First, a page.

5 Quick First Aid Tips for Common Injuries - PIH Health - Whittier, CA

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Published on November 27, 2017

First Aid

5 Quick First Aid Tips for Common Injuries

First AidYou may find yourself in a bind and in need of some quick first-aid tips. Nosebleeds, sprained ankles, bug bites, minor burns and nausea are five common injuries or conditions that may call for immediate treatment to help with recovery. Here are five tips to address these common maladies:

  1. Nosebleeds: Nosebleeds can happen suddenly and without warning, for example, caused by trauma to the face or by scratching the nasal membrane too hard. If you experience a bloody nose (epistaxis) treat it by leaning forward (not back to avoid swallowing blood); pinch the part of your nose just below the bridge, and hold for a minimum of five minutes. If you receive excessive nose bleeds without cause, contact your primary care physician (PCP).
  2. Ankle Sprains: A sudden twist of the joint can make even the strongest person fall to his or her knees. To help soothe a sprained ankle, Antonio Escobedo MD, a board certified internal medicine physician with PIH Health, suggests compressing the area by wrapping an ice pack over the ankle with a bandage and elevating it for 15-20 minutes. After the time has concluded, you can remove the ice pack, but keep the ankle elevated. Lastly, rest. Staying off the injury and allowing it to heal, will help you avoid further injury. If the injury persist or worsens, schedule an appointment with your PCP to rule out any serious concerns.
  3. Bug Bites: Bug bites happen frequently. First, try to determine the culprit. The most common in California are: fleas, bee sting, mosquitos, and spiders (to name a few). If you notice a severe reaction (anaphylaxis), call 911 immediately. For milder cases of bug bites, apply ice to the irritated spot for 1-2 minutes to soothe any pain, dry off and apply hydrocortisone or calamine lotion to the infected area to calm the itch.
  4. Burns: Depending on the severity of the burn, you may need to see a doctor or call 911, or you may be able to treat it at home.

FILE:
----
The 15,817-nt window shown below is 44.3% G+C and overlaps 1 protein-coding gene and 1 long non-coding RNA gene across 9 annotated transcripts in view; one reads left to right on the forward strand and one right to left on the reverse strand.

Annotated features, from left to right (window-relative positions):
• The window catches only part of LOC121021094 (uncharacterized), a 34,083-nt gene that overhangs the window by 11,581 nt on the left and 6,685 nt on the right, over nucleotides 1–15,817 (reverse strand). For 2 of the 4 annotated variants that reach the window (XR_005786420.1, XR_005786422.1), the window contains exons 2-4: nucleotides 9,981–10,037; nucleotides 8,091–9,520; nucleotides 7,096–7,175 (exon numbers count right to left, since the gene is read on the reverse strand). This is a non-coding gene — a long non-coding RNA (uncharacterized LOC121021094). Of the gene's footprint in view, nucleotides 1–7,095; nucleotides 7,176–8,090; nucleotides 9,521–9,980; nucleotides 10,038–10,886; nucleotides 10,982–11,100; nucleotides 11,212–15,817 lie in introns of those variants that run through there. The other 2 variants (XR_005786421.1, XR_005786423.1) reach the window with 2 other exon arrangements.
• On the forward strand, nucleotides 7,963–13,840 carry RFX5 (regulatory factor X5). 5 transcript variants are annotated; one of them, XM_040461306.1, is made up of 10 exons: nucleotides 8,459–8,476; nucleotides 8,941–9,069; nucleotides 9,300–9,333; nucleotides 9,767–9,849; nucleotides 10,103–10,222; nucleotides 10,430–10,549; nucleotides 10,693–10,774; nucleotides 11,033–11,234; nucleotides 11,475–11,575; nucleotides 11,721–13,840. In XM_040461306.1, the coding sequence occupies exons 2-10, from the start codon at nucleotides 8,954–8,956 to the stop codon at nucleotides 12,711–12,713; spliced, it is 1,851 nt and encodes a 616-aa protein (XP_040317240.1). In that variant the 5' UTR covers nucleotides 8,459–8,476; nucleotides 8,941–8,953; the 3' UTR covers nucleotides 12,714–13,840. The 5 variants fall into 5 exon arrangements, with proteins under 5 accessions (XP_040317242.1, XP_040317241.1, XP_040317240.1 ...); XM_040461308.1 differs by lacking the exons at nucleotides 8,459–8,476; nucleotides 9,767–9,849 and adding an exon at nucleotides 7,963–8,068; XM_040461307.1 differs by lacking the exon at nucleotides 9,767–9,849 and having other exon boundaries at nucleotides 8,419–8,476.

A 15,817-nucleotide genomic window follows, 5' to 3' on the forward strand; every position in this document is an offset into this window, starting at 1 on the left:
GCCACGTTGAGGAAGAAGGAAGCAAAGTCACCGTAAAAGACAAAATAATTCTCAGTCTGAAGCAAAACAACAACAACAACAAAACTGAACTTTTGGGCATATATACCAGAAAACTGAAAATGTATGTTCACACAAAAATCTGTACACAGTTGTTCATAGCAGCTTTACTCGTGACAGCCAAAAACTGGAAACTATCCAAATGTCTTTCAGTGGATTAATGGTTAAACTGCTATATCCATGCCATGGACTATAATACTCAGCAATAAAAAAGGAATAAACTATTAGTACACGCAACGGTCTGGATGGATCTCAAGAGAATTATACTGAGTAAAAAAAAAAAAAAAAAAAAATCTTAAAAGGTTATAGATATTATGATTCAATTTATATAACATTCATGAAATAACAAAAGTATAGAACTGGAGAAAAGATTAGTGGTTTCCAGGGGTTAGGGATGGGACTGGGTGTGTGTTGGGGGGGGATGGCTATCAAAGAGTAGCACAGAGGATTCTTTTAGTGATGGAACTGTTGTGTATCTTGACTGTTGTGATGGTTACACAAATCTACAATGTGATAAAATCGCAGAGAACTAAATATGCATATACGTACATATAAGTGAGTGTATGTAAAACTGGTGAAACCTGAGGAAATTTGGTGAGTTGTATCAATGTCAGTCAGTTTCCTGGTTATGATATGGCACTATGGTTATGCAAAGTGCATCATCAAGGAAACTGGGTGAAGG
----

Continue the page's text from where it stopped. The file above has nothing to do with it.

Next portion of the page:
• Call 911 if the burn is severe, you see charring; the burn is on the face, large parts of the body or in hidden areas.
  • If the burn is not severe, rinse the burned area with cool water for 2-5 minutes. Longer if needed. Do not use ice, as that may cause frostbite on burned/damaged skin.
  • Apply burn ointment to help soothe pain.
  • If applicable, and ok with your doctor, take over-the-counter (OTC) pain relief such as ibuprofen or acetaminophen.
  1. Nausea: Motion sickness, food poisoning, vertigo and pregnancy often cause nausea. Although you can’t always stop or remove the cause, you can help treat it. Try sipping on ginger soda or chewing on a ginger candy -- the ginger helps aid in digestion and often soothes weary stomachs. Another option is to take OTC anti-nausea medication. Check with your physician before consuming any dosage. If neither of these options helps your nausea, consult your physician.

These tips are not meant to address serious conditions and should only be used to help in mild cases. Always report any illness and injury to your primary care physician (PCP) and call 911 in emergency situations.

The information in Healthy Living Online is for educational purposes only.  It is not intended nor implied to be a substitute for professional medical advice.  The reader should always consult his or her healthcare provider to determine the appropriateness of the information for their own situation, or if they have any questions regarding a medical condition or treatment plan.

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